At the World Cup in Fort William, tough luck kept José Hermida and Gunn-Rita Dahle Flesjå (Multivan Merida) from scoring top finishes. Dahle Flesjå lost a brake lever in the first lap of her race, while Hermida suffered a flat as he made part of a lead group early on in the race.

    After a tangle in the first lap Dahle Flesjå lost one of her brake levers, forcing her to ride the first lap without a rear brake, which cost her several positions on the long downhill after a good start. At the repair zone, team mechanic Ralph Tiede showed a record-worthy performance. Within less than a minute, he dismounted a brake lever from a back-up bike and mounted it on the Norwegian's bike. The quick intervention allowed Dahle Flesjå a chance to catch up from 39th and still finish eighth.

    For Dahle Flesjå, this mishap was kind of a déja-vu experience: In 2006, the Norwegian suffered a flat tire in the first lap on the same course only to catch up with the entire field from way back. Back then, she finished in fourth position. Speaking of this year's misfortune, she said, "That really was a lot of tough luck here, but it can happen. The fast lap times have shown me that I might have finished way up front under normal circumstances though."

    Hermida was riding in a lead group together with podium finishers Christoph Sauser, Florian Vogel and Nino Schurter. But he was dropped when he suffered a flat tire and had to walk for almost a kilometre before getting a fix. His bad luck just got worse when he suffered a second flat.

    "A top finish would have been well within my capabilities. When I took the lead together with the Swiss guys, I really thought that this was the day it might work out," said Hermida at the finish, but he added that he was fully focussed on August 23 when he is hoping for better luck at the Beijing Olympic games.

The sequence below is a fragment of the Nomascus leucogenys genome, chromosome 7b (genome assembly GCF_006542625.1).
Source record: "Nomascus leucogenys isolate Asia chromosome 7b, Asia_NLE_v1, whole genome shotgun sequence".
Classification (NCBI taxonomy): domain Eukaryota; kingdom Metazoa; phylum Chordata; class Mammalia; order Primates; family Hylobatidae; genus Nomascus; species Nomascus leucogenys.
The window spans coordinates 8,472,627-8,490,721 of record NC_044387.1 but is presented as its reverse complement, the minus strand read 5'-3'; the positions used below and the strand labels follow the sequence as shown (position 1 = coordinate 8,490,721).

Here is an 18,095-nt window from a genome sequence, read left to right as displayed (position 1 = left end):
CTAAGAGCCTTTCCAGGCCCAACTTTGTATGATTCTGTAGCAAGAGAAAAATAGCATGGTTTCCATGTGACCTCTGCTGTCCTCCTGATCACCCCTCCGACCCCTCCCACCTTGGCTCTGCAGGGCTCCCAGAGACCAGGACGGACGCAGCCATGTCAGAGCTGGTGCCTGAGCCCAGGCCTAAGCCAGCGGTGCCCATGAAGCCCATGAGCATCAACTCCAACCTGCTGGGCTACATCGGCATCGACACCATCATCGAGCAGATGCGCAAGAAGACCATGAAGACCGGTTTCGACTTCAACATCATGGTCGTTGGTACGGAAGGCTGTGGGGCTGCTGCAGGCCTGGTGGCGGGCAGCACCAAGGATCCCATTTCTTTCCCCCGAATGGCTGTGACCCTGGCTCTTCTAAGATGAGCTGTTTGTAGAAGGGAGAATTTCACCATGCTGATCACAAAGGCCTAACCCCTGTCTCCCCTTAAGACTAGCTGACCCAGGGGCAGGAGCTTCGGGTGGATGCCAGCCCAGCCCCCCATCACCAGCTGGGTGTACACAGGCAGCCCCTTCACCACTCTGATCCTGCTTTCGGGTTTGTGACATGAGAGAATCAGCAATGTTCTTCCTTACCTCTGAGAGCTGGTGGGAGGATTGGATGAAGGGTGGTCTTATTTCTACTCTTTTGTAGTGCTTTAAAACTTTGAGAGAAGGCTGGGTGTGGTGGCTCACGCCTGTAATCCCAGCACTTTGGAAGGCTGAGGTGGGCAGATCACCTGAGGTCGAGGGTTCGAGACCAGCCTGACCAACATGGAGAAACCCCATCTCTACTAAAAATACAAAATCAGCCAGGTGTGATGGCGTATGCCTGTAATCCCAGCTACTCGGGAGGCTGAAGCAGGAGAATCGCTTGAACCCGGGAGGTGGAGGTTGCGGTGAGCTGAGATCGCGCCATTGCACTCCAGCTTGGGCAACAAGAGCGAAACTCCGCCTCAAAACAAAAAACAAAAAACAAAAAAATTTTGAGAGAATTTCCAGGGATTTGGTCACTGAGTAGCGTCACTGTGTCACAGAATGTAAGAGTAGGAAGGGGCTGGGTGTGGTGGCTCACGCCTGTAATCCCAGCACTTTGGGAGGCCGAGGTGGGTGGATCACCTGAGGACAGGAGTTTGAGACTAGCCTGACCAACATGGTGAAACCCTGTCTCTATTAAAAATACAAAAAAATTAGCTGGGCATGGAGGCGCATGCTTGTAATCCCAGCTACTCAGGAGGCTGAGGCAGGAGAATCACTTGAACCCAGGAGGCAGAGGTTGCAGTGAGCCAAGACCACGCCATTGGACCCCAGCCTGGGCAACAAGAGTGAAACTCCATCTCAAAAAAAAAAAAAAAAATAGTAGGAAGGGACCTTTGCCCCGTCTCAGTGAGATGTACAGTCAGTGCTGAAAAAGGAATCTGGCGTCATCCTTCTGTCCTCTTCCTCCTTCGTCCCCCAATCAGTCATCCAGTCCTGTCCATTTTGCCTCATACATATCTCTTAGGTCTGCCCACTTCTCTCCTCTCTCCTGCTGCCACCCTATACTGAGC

Their team-mate Ralph Näf also suffered some misfortune when he had to...

  • Premont captures first World Cup victory

    Marie-Helene Premont (Rocky Mountain)
    Article published:
    June 12, 2008, 0:00 BST
    By:
    Luke Webber in Fort William

    By Luke Webber in Fort William Marie Helene Premont (Rocky Mountain), overall leader of the World...

    By Luke Webber in Fort William

    Marie Helene Premont (Rocky Mountain), overall leader of the World Cup series, has always finished consistently. Podiums at every event have put her amongst the best, if not the most feared. But her victory in the cross country at Fort William in Scotland left everyone with something to think about heading into the second half of the season.

    After a fast start on yet another perfect day in Fort William, Premont and Marga Fullana (Massi) both distanced themselves from the chasers. Neither looked likely to be caught but on the downhill it was obvious Premont wanted to get into clearer air. On lap two she got that break but it came to nothing. Fullana was too strong, countering on the brutal climb and making a gap of her own.

    Premont was patient though, waiting for the time when Fullana would tire which eventually came on the final lap. With nowhere to hide Premont overtook her competitor on the upper slopes and attacked again on the downhill without fear of repercussion and claim her first victory of the year.

    After the race Premont spoke about the closing stages. "I took some risks on the final downhill, I had to," she said. "On lap two I tried to get away but when Marga could follow me she could keep up but not on the final lap. I'm really happy that I have finally won a race. Marga was very strong today I knew it was her kind of course and I had to stay with her if I was to get a result.

    "The longer I could stay on her wheel the better, but on lap three she got a gap," said Premont. "I kept trying though and on the last lap I gave it everything I had. I knew I was faster on the downhill but it was not easy. Tomorrow I go back home to train and rest for the worlds where I can hopefully keep my good form going."

    In the elite men's cross country, the podium was an all Swiss affair with Florian Vogel (Swisspower Mtb Team) winning in a time of 2.06.27. Nino Schurter (Swisspower Mtb Team)...